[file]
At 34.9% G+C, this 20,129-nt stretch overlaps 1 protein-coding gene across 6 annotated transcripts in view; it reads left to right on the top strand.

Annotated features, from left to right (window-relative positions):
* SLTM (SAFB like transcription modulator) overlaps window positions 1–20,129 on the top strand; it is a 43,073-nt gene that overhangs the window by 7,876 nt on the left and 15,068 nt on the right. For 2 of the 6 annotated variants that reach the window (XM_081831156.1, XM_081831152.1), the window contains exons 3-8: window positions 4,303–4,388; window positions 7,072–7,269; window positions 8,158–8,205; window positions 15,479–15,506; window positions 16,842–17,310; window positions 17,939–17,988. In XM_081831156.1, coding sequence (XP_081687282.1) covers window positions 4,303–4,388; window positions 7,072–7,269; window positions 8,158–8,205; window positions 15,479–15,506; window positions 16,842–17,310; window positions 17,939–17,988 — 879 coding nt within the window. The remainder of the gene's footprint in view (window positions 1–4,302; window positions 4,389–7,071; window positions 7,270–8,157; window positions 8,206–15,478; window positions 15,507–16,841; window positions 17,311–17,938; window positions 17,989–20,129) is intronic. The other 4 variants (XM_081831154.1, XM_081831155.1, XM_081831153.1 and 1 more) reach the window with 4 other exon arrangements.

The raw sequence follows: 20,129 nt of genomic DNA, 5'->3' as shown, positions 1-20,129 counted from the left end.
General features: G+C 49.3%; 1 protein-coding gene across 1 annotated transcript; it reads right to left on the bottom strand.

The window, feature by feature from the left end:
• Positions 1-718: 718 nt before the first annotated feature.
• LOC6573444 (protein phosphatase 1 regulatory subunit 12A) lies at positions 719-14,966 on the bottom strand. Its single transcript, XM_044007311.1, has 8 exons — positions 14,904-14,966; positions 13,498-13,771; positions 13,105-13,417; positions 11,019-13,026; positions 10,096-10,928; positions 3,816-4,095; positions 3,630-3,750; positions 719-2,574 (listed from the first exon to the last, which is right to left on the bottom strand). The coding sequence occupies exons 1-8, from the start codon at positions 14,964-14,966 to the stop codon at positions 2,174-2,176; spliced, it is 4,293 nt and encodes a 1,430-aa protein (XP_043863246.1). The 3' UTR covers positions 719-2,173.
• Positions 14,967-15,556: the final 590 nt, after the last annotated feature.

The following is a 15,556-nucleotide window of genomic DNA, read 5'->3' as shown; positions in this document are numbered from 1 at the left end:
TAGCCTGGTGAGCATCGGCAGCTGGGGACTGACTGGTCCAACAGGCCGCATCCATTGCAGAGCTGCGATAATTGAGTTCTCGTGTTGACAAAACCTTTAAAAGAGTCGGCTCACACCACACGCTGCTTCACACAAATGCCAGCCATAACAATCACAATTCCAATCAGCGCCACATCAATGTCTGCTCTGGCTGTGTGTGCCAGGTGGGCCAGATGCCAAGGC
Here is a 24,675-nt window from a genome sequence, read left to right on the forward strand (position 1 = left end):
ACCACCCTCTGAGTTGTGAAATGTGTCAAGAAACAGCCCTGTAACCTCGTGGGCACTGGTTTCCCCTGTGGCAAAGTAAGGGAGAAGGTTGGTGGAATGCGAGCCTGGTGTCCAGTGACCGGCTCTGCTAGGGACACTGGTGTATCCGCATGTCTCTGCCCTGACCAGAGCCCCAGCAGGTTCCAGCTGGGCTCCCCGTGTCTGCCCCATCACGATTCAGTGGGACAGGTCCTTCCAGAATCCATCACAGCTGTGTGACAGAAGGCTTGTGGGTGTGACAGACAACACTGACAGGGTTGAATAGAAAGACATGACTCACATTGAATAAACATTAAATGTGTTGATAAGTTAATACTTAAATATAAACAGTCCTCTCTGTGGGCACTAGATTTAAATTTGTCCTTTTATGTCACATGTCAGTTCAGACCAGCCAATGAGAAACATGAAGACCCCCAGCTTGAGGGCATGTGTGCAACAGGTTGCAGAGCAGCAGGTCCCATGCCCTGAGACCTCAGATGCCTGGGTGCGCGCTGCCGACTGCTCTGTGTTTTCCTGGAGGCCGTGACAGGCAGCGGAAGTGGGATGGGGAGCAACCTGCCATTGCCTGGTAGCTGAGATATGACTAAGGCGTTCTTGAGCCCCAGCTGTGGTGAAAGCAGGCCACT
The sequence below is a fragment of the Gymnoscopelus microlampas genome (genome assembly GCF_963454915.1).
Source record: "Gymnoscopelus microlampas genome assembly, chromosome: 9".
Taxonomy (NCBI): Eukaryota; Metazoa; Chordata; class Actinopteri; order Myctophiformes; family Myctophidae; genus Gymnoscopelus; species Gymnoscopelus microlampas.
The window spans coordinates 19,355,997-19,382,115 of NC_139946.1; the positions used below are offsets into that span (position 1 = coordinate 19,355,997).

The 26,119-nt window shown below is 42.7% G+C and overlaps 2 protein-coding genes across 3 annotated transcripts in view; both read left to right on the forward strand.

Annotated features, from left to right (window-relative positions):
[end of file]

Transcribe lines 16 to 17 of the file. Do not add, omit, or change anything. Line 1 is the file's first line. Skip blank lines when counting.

Taxonomy (NCBI): Eukaryota; Metazoa; Chordata; class Actinopteri; order Myctophiformes; family Myctophidae; genus Gymnoscopelus; species Gymnoscopelus microlampas.
The window spans coordinates 19,355,997-19,382,115 of NC_139946.1; the positions used below are offsets into that span (position 1 = coordinate 19,355,997).